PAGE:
It is the responsibility of the patriot to protect his country from its government.
– Thomas Paine
It seems that nationalism may indeed be a form of patriotism, but not in its purest or proper form. As indicated by the quote, a patriot does not equate his country with his government. Instead the country is more of an intangible entity that embodies the people's ideals, morals, thoughts and principles. A patriot would consider the interests of his country to be the same as the interests of the people and their morals.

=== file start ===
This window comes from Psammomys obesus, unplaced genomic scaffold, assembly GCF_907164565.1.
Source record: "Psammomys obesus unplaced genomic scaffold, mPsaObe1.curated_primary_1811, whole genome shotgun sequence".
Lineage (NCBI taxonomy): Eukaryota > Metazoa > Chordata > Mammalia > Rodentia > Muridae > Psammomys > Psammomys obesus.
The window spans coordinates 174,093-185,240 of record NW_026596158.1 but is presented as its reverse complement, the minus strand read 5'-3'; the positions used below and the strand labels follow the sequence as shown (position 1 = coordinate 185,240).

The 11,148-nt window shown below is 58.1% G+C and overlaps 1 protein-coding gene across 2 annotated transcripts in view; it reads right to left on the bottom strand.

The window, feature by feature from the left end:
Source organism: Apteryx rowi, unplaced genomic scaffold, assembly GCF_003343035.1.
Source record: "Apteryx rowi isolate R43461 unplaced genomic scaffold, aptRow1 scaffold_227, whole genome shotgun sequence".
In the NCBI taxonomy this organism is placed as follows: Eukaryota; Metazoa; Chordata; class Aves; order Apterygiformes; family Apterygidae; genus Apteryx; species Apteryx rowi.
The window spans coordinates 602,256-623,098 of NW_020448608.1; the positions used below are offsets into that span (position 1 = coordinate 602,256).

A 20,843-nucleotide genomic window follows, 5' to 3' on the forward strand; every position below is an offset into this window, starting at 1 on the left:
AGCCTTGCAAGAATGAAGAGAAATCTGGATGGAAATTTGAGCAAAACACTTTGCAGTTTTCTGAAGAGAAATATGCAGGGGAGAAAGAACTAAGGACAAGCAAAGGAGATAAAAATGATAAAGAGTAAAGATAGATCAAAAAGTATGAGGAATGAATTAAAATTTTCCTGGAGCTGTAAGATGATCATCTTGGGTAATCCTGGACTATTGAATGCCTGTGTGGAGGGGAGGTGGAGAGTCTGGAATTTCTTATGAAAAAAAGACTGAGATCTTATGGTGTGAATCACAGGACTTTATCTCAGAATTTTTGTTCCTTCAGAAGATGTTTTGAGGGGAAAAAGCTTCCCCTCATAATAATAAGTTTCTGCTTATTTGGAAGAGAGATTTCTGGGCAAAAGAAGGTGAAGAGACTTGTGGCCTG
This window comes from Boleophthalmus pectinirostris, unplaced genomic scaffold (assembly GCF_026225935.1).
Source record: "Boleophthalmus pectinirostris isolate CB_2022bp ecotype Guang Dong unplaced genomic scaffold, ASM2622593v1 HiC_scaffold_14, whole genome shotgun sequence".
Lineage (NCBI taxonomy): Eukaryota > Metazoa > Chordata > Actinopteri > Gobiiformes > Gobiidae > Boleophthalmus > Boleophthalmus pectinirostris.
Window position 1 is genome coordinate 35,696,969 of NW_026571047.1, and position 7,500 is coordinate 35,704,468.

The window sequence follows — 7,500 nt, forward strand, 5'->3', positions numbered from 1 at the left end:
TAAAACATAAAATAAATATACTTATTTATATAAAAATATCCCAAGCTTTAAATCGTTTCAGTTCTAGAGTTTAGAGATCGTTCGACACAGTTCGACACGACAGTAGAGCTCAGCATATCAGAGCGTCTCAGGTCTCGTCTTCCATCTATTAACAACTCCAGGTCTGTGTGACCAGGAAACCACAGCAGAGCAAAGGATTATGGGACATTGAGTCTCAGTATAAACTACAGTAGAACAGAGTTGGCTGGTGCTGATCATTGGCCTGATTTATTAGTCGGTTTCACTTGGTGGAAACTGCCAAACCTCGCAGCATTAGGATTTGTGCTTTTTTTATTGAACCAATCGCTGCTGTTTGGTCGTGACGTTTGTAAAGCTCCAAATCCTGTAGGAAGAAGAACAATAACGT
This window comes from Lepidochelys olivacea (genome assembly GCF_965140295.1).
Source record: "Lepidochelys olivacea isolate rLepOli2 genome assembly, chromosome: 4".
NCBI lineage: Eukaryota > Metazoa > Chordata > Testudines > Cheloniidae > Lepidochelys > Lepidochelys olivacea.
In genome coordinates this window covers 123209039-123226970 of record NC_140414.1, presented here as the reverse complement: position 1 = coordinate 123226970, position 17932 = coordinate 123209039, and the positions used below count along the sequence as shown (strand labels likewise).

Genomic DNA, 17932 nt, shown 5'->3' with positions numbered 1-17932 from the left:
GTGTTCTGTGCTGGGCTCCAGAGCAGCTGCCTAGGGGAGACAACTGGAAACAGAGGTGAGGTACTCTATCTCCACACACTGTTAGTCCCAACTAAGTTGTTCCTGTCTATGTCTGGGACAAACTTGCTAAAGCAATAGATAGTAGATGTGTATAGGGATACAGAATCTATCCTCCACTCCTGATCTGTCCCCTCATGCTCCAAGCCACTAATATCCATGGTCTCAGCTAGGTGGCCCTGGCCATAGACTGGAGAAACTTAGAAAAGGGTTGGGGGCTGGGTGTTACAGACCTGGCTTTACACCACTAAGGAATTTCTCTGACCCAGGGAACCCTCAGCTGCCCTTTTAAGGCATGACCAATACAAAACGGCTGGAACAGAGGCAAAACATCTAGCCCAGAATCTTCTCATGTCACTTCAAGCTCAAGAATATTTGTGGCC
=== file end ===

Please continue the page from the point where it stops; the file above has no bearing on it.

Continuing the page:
On the other hand, a nationalist would equate his country with his government. An American nationalist would say that all the greatness of America comes from its government and is likely to be intolerant of critiques of the it. Whereas, a patriot would be most moved by a statement against his people and/or their beliefs.
A modern example of the difference between a patriot and a nationalist would be regarding views on the U.S.'s invasion of Iraq. Nationalists would support the idea because they will want to agree with the government and support it in its ideas. Patriots are more likely to oppose the ideas because they feel it violates principles that the majority of American citizens believe in (like sovereignty, freedom, liberty and responsibility).